§ 42. Mr. Swingler
asked the Secretary of State for War whether a decision has yet been reached regarding the position of the Judge Advocate General and the organisation of his Department.
§ Mr. Shinwell
Yes, Sir. The interim recommendations on this point of the Lewis Committee on Army and Air Force Courts Martial, announced by my predecessor on 24th June 1947, which endorsed similar recommendations of the Oliver Committee of 1938 have now been approved. It has been decided that the Judge Advocate General shall, in future, be appointed on the recommendation of, and be responsible to, the Lord Chancellor, instead of the Secretaries of State for War and Air, though the responsibility for acting or not acting on the Judge Advocate General's advice in particular cases will remain with the Secretary of State concerned.
The Judge Advocate General's Department will be reconstituted so as to separate the functions of pre-trial advice and of prosecution from functions of a judicial character. The former functions will cease to be the responsibility of the Judge Advocate General, and will be transferred to directorates in the Departments of the Secretaries of State for War and Air. The Judge Advocate General will also cease to be responsible for the collection of evidence against, and the prosecution of, war criminals. These duties in so far as they still continue will be carried out in the directorate of the War Office to which the Judge Advocate General's existing military department is being transferred. These reorganisations will take effect from 1st October next.
With permission I will circulate in the OFFICIAL REPORT a statement of the main functions to be performed in future by the Judge Advocate General.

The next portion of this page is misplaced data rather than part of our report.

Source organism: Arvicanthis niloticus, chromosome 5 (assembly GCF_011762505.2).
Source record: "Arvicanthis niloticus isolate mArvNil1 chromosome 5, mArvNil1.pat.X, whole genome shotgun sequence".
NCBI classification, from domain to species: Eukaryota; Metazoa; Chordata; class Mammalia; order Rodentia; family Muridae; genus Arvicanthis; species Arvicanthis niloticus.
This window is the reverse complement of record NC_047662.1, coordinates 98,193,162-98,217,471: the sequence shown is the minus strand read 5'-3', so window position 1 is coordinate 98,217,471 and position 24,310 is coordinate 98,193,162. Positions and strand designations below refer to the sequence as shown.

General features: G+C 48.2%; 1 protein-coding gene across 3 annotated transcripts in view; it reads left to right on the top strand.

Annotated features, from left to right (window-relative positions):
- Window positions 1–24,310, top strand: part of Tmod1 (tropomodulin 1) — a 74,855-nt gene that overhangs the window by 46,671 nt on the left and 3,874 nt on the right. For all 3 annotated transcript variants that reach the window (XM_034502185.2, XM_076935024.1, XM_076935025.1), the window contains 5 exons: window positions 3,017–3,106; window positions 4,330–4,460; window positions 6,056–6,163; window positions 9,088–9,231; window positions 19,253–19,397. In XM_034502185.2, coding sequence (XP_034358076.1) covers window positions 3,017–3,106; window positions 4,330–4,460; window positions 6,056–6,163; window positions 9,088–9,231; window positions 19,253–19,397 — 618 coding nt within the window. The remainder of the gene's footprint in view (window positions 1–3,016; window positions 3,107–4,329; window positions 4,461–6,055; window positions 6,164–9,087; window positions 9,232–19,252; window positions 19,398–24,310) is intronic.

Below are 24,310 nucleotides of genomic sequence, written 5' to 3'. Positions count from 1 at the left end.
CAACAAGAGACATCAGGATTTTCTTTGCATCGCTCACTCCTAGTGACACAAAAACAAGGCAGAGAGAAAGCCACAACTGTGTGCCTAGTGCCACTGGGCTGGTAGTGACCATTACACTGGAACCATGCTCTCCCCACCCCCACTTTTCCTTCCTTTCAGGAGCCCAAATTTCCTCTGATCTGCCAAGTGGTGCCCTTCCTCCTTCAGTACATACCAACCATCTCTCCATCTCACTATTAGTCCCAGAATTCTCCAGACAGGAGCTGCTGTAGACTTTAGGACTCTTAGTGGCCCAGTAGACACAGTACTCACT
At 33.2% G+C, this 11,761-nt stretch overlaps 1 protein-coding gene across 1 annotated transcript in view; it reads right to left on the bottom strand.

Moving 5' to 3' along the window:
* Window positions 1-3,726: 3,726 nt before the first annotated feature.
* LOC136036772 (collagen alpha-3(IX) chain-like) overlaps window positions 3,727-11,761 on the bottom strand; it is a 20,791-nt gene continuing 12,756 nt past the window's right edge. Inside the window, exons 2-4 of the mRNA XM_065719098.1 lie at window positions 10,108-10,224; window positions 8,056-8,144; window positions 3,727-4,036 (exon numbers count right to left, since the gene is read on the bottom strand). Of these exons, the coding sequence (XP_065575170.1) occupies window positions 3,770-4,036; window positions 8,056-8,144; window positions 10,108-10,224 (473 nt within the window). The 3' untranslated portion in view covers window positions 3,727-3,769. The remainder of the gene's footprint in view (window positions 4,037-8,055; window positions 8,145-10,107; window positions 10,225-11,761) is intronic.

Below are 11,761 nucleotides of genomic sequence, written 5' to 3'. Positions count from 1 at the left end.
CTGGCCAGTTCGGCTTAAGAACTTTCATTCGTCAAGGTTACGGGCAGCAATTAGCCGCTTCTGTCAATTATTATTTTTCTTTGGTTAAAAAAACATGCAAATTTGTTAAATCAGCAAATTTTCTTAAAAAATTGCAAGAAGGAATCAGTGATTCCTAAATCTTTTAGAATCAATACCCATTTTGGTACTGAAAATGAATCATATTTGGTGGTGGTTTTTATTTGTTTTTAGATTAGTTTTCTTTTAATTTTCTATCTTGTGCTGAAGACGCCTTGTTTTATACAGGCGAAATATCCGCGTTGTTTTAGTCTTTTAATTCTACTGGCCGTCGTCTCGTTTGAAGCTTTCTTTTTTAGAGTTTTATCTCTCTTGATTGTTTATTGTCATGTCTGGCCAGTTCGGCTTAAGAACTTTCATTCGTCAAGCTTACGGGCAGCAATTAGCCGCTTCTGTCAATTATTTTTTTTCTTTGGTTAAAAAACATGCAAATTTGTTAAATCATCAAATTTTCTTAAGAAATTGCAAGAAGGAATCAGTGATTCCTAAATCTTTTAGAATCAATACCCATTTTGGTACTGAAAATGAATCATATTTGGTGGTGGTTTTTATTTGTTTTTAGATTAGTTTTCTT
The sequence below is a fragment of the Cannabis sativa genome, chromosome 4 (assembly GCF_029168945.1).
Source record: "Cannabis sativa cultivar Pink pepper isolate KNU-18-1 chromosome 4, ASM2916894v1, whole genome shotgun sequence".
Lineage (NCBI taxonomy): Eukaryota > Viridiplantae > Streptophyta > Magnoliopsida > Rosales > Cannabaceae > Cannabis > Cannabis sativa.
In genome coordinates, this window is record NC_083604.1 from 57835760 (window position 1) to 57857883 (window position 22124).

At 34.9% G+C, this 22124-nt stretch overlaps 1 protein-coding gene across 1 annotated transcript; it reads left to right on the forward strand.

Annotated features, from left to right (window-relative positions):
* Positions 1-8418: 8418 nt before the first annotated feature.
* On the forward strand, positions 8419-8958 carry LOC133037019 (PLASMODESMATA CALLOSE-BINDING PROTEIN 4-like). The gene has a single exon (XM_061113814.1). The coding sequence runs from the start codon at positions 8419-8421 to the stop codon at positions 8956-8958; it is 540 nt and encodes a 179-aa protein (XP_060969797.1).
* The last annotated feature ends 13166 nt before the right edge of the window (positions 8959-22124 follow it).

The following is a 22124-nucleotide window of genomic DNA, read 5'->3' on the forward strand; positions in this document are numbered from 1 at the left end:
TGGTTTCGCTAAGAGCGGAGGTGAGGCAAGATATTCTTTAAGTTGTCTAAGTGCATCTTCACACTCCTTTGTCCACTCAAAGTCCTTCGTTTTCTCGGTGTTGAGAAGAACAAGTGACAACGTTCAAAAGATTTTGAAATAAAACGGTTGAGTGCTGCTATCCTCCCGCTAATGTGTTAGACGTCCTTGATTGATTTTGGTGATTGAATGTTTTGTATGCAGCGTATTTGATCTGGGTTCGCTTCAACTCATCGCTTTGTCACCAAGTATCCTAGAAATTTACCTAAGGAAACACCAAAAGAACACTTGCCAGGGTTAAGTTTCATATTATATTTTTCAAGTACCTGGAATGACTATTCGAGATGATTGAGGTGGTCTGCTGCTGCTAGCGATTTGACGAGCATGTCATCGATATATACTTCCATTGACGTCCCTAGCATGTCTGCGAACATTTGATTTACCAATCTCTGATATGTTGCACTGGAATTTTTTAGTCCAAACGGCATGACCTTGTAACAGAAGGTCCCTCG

§ Mr. Manningham-Buller
In view of that answer, can the right hon. Gentleman say when the report of the Lewis Committee will be published?
§ Mr. Shinwell
The matters to which I have referred relate to the interim recommendations. It is not yet possible to say when the full report can be published.
§ Lieut.-Colonel Lipton
Does my right hon. Friend's reply mean that, in future. 692 only officers with some legal qualifications and experience will be employed in this particular branch of the War Office?
§ Major Legge-Bourke
Now that the right hon. Gentleman has decided to implement the recommendations, could those recommendations themselves be published?
§ Mr. Shinwell
The final report is not yet available for publication, but when it is, I will certainly consider its publication.
§ Following is the statement:
§ The main functions of the Judge Advocate General will be:— the superintendence of the administration of military and air force law in the Army and Royal Air Force, respectively, including the provision of deputies and legal staffs with the principle Army and Air Force Commands abroad; the provision and appointment of Judge Advocates at trials by courts martial and military courts held in the United Kingdom and abroad; the review of the proceedings of courts martial and of military courts held pursuant to Royal Warrant (Prisoners of War and War Criminals), including the tendering of legal advice on confirmation or review or on petition; in the event of it being necessary to quash the proceedings, the making of recommendations to the appropriate Secretary of State or Commander-in-Chief with this object; the custody of the proceedings of all courts martial and military courts as aforesaid; assistance to each Secretary of State in the formulation of any advice it may be necessary to give to the Sovereign regarding the proceedings of courts martial and of military courts for the trial of prisoners of war; and further, in his capacity as legal adviser to the Secretaries of State for War and Air, advice to them on general legal questions affecting the Army and Royal Air Force as may be required.